POST TIME: 7 August, 2020 05:43:39 PM
Education: What lessons can we learn from Covid-19 crisis?
To produce graduates required for this century, teachers need to train on modern teaching and learning. The Bangladesh government can provide grants to universities to improve their IT sectors and training
M. M. Shahidul Hassan

Education: What lessons can we learn from Covid-19 crisis?

The world experienced many pandemics before the outbreak of Covid-19 pandemic. Cholera, the first global pandemic, broke out in the year of 1881 and killed more than 1.5 million people worldwide. The 1918 influenza pandemic was the most severe pandemic in recent history. This pandemic lasted for two years, but it took away a significant number of lives only in three months from September to November 1918. This influenza virus killed an estimated 20 million to 50 million victims, including some 675,000 USA lives. The HIV/AIDS pandemic, which appeared in 1981, is still considered an active pandemic. This HIV/AIDS has killed more than 36.7 million people (NIH). There were also two major epidemics, one MERS in 2012, which affected 22 countries but had fewer than 2,000 cases, and the other called West Africa Ebola that erupted in 2013 and had about 30,000 cases only in ten countries.

The World Health Organization (WHO) has published a review report on the readiness of various countries in the world to deal with the pandemic. The report explicitly states that countries, even the developed world, are not prepared to respond to a severe influenza pandemic or any such global, sustainable and public health threat (WHO, 2011). But the world’s power hungry leaders did not heed the WHO’s warning and took any preparation for protecting their people against the eruption of such epidemic.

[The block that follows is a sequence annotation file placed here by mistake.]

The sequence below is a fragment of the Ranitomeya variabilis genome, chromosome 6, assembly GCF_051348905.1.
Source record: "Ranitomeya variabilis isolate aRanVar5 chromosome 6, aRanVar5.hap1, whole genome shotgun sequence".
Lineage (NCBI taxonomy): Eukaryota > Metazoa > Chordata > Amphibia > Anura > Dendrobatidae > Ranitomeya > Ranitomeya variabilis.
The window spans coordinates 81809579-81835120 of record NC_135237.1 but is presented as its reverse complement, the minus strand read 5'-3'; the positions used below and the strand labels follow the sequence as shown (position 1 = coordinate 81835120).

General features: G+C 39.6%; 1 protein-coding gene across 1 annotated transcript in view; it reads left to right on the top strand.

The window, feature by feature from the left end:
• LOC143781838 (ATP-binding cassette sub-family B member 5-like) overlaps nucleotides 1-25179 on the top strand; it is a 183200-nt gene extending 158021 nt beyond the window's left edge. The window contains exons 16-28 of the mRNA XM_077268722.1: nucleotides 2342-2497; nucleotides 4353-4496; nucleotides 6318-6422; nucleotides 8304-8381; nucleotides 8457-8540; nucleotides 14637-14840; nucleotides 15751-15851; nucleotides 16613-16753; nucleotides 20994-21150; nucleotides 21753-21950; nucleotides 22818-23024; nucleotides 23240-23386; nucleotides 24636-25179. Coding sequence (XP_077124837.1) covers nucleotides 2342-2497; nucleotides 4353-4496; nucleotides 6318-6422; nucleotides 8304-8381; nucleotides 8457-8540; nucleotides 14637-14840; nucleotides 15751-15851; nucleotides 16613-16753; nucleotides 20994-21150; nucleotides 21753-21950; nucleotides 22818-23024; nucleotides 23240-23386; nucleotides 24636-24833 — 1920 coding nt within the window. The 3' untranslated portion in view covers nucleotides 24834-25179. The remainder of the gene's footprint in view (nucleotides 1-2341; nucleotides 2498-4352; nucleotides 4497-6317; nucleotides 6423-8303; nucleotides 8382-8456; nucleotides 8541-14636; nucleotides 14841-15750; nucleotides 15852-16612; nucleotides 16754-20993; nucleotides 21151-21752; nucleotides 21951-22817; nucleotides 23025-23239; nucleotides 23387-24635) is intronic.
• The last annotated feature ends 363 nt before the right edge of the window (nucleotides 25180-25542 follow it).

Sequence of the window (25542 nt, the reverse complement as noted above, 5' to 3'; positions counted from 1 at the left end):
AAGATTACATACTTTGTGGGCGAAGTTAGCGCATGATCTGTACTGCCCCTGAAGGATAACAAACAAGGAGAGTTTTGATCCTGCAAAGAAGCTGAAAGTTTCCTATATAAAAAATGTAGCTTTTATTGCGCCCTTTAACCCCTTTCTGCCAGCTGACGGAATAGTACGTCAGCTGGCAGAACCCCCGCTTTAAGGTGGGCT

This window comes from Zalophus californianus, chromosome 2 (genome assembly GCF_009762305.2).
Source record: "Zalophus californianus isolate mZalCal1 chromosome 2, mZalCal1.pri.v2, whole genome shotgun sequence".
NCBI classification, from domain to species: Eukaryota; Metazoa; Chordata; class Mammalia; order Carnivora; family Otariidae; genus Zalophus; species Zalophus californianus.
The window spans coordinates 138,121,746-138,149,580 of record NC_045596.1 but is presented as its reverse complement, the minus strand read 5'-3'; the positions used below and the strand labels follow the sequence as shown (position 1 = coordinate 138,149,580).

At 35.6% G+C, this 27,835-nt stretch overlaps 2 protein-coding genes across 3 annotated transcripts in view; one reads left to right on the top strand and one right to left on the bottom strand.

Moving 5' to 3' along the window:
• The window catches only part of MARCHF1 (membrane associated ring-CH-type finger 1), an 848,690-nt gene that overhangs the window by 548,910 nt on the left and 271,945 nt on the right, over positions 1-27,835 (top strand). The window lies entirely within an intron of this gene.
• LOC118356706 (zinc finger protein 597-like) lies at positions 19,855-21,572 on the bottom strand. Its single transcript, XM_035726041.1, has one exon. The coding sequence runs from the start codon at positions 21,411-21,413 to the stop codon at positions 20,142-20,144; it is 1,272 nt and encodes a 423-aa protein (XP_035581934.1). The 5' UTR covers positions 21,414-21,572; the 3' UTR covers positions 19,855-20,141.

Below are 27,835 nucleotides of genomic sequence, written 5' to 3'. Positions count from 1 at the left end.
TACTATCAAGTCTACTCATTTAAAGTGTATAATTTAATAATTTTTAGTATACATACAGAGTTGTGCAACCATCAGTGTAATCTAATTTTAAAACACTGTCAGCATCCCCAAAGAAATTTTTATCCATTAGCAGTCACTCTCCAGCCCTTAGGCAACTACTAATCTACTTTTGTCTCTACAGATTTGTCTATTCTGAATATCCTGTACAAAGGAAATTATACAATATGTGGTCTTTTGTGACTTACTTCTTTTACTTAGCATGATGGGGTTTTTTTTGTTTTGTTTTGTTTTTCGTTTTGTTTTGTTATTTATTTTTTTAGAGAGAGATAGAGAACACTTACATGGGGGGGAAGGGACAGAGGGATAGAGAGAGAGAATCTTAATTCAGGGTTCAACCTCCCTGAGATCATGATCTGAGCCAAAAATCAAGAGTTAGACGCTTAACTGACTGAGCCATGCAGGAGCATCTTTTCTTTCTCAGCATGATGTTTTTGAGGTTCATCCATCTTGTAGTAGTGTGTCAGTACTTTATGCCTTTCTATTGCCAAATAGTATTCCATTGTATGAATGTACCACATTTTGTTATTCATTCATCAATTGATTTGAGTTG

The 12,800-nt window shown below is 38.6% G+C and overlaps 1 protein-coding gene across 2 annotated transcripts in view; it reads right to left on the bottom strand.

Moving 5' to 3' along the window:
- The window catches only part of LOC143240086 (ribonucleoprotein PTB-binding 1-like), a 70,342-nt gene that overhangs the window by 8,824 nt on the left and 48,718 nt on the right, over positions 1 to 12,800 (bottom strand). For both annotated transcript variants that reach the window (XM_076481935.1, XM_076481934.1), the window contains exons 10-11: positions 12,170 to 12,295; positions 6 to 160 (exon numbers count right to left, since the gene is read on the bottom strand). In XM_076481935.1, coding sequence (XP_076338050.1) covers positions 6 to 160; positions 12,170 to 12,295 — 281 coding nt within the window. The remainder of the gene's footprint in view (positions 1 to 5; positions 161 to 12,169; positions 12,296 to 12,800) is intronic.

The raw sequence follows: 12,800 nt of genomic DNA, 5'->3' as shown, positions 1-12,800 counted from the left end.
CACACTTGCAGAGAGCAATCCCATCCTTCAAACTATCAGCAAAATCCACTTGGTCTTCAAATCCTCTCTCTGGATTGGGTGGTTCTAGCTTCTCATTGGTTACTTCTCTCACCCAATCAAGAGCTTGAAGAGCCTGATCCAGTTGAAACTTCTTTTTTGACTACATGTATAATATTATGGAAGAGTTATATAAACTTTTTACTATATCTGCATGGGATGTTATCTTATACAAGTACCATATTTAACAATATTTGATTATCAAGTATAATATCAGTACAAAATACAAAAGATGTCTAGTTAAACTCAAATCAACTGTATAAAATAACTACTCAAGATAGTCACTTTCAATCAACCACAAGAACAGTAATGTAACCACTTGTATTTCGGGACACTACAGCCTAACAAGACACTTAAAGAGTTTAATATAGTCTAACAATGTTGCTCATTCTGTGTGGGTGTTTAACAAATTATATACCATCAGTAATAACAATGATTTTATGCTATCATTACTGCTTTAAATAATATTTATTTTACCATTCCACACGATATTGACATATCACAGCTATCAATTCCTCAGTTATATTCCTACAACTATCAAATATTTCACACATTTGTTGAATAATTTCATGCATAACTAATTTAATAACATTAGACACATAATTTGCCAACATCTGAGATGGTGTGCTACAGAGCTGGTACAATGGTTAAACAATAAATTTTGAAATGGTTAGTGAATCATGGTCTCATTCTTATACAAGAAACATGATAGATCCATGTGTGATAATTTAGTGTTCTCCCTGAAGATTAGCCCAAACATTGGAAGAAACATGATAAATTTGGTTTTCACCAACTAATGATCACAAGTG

What people are observing during Covid-19 pandemic is mismanagement and broken health care system in highly developed countries.  As of today, 159,000 people died in the USA, 41686 in the UK, 35171 in Italy, 30296 in France and 14351 in Russia. The death toll is rising, with thousands dying every day. People in power never pay attention to the welfare of the common people, and they are also not doing that now. Superpowers are spending their public paid tax money on sophisticated weapons and ammunition development. They have lost the sense of social welfare; human values are ignored. They do not show interest in spending money on improving health care and education for the people. The suffering is growing among people, and they have now publicly become vocal against their governments. If we peep into history, we can see how the people gain their power and destroy the rulers. World leaders need to realize from Covid-19 that they must have to do good for their people.